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Preview Of The Fed’s “Pivot” Minutes: How Much Pushback?

Preview Of The Fed’s “Pivot” Minutes: How Much Pushback?

Today’s minutes from the Fed’s memorable December “Dovish Pivot” FOMC will be eyed to view the Fed’s true appetite on rate cuts in 2024 after the 2024 dot plot in the SEP implied three rate cuts from current levels throughout the year.

And, as Newsquawk writes in its Fed Minutes preview, Powell and Waller have sounded somewhat dovish, which has seen money markets price in 150bp of cuts throughout the year, more than the 75bp of cuts implied by the Fed’s median SEP.

Below we excerpt the highlights from the report:

  • Fed speakers have attempted to dial back these expectations since the latest Fed meeting, with Williams and Mester both noting the focus is still on determining whether policy is in the right place.

  • Although the median dot looks for the target level for the FFR at 4.6% by the end of 2024 (currently 5.4%), the range of the dot plots was wide with eight participants pencilling a rate above 4.6% and five penciling a rate beneath that level.

As a result, the minutes will be viewed by the market to gather more information on the FOMC’s thinking, but it is worth noting the minutes will only incorporate the information up to the latest meeting, therefore any development since the December 13th meeting, i.e. even more dovish market pricing, cooler than expected November PCE, cooler than expected Final Q3 GDP and the attempted pushback on market pricing from the FOMC, will not be incorporated.

Fed December Statement & SEP: The Fed left rates unchanged at 5.25-5.5%, made dovish tweaks to its statement, whilst indicating a greater fall than many had expected to its Fed rate projections. The 2024 median rate dot was lowered to 4.6% from the prior 5.1%, beneath the analyst consensus 4.9%, indicating three cuts from current levels in 2024 – the uncertainty remains high, however, with eight out of 19 officials forecasting rates above the median and five beneath it with a forecast range of 3.9–5.4%. The 2025 median Dot was dropped to 3.6% from 3.9%, whilst the 2026 and long run dots were left unchanged at 2.9% and 2.5%, respectively, bucking some expectations for an upward drift in the longer run (‘neutral’) estimate. The lower rate projections were reflective of faster progress than previously anticipated for inflation, with the Core PCE projections falling to 3.2% from 3.7% for 2023, to 2.4% from 2.6% in 2024, and to 2.2% from 2.3% for 2025. The unemployment rate forecasts were unchanged through 2025 (4.1% in both 2024 and 2025), while the 2024 GDP forecast nudged lower to 1.4% from 1.5% in 2024. The statement saw its tightening guidance softened, “In determining the extent of ANY [new word] additional policy firming that may be appropriate…”, whilst it also maintained its language added in November describing financial and credit conditions as tighter, despite some expectations that it would be removed after a rally in USTs and stocks since then. It noted growth had slowed from the strong pace in Q3 (prev. expanded at a strong pace in Q3), while it also added that inflation has eased over the past year, but maintained language it remains elevated.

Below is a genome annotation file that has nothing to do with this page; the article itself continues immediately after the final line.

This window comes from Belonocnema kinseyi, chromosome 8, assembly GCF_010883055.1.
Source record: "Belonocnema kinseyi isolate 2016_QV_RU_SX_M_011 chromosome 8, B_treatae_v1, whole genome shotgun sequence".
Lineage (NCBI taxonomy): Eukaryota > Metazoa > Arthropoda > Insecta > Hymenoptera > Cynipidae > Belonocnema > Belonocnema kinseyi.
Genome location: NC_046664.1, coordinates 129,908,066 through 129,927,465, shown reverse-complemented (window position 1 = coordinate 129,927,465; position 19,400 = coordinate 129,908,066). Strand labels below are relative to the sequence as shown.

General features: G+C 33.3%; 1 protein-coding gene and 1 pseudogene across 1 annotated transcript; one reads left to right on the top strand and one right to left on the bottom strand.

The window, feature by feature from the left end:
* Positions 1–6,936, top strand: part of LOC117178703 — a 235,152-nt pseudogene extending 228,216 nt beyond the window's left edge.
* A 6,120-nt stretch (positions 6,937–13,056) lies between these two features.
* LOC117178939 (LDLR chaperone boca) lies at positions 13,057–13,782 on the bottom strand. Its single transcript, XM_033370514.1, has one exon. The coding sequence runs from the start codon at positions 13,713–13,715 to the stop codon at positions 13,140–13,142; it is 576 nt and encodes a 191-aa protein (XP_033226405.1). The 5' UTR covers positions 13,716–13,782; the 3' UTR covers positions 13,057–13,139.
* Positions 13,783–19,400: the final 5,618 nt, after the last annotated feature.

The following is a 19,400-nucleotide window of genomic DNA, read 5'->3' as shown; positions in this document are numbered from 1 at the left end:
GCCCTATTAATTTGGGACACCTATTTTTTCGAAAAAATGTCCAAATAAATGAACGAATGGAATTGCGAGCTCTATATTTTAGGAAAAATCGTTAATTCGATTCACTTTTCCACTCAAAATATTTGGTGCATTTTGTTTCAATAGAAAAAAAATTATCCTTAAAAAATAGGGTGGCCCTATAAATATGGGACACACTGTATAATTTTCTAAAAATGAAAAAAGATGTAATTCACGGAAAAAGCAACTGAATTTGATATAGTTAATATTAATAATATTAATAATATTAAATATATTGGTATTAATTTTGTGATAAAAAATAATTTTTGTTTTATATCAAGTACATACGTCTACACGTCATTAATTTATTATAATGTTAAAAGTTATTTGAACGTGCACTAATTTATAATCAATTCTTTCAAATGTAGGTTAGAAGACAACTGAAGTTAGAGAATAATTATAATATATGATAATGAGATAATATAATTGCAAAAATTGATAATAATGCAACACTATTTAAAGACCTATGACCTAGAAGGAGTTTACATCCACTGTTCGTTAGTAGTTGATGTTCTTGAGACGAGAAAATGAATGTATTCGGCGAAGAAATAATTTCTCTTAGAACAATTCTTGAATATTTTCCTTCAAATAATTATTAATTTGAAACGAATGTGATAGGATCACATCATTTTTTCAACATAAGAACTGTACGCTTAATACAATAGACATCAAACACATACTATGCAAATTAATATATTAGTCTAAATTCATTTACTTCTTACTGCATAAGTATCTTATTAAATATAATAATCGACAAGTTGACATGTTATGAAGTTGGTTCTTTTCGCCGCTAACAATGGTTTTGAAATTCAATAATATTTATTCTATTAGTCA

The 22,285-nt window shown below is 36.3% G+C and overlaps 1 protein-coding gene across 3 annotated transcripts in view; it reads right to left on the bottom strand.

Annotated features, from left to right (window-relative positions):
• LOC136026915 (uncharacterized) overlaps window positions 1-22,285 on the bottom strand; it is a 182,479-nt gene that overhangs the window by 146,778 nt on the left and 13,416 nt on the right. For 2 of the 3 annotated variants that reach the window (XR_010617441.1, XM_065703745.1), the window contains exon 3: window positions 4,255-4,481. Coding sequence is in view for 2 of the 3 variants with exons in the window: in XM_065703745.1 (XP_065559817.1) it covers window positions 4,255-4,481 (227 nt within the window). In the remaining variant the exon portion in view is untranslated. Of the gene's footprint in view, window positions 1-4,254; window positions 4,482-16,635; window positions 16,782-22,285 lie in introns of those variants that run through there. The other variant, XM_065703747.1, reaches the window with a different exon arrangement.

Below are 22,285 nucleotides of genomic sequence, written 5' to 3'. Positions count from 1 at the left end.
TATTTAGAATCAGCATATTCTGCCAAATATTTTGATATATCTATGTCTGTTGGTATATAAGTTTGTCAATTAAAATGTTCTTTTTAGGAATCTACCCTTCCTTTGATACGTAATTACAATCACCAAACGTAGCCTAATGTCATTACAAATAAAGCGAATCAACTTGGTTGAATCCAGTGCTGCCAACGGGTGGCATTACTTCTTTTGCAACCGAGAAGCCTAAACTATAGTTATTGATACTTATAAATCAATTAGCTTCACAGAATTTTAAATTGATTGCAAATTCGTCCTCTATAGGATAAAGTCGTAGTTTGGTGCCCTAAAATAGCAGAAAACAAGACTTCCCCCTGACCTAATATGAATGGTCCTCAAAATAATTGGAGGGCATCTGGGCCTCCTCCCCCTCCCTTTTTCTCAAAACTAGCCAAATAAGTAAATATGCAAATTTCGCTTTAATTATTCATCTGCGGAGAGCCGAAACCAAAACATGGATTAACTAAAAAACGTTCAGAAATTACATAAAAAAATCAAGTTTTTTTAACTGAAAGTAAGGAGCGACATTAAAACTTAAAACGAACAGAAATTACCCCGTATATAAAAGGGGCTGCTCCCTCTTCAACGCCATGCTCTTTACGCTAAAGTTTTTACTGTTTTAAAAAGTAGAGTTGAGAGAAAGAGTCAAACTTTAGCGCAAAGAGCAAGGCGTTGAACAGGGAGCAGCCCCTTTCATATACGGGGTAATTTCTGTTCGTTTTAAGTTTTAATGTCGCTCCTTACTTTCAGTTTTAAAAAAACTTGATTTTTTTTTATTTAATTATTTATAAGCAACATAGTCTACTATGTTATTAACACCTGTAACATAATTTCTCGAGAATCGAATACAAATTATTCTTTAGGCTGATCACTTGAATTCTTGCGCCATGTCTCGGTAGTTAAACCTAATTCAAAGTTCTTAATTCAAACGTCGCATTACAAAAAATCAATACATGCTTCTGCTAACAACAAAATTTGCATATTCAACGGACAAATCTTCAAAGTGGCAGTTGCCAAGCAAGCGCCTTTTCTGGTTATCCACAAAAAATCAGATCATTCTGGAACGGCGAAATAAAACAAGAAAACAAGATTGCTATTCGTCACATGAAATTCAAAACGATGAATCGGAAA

Fed Speak: Powell’s Press Conference and Q&A were notably dovish, noting policymakers think they have done enough on rates and it is not likely the Fed will hike further.

  • When asked, Powell said the topic of rate cuts are starting to come into view and they are now a topic of discussion with the FOMC, adding there was a general expectation that rate cuts would be a topic of conversation going forward.

  • Powell acknowledged they had seen real progress on core inflation, whilst saying they had made reasonable progress in non-housing services inflation, he also acknowledged the rise in real rates as inflation declines, stating the Fed is very conscious of real rates and is a part of how it thinks about things.

  • Waller had also noted before the December meeting that there are good economic arguments that if inflation was to continue falling for several more months, then the Fed could lower the policy rate.

However, with the markets now pricing 150bp of cuts throughout 2024, much more aggressive than what the Fed SEP’s imply, Fed speakers since the December blackout period have been notably more hawkish, in what seems to be an attempt to dial back market pricing after a dovish Powell, cool PCE and cool GDP report.

  • Williams said that the Fed is not really talking about rate cuts right now and that the question is have they got monetary policy to sufficiently restrictive levels and the Fed will be thinking about this for some time.

  • Bostic said rate cuts are not an imminent thing, but he has instructed staff to begin developing possible principles and thresholds to guide the rate cut process.

  • Mester said that markets are “a little bit ahead” of the Fed on rate cuts, while she also echoed Williams in saying that the next phase is not when to reduce rates, it is about how long policy should remain restrictive.

  • Goolsbee also acknowledged that the market has gotten ahead of itself, but if inflation keeps coming down, the Fed can consider how restrictive it is.

  • Harker said the Fed will not cut rates right away, the job on controlling inflation is not done but things are looking better for the inflation outlook.

Tyler Durden
Wed, 01/03/2024 – 12:45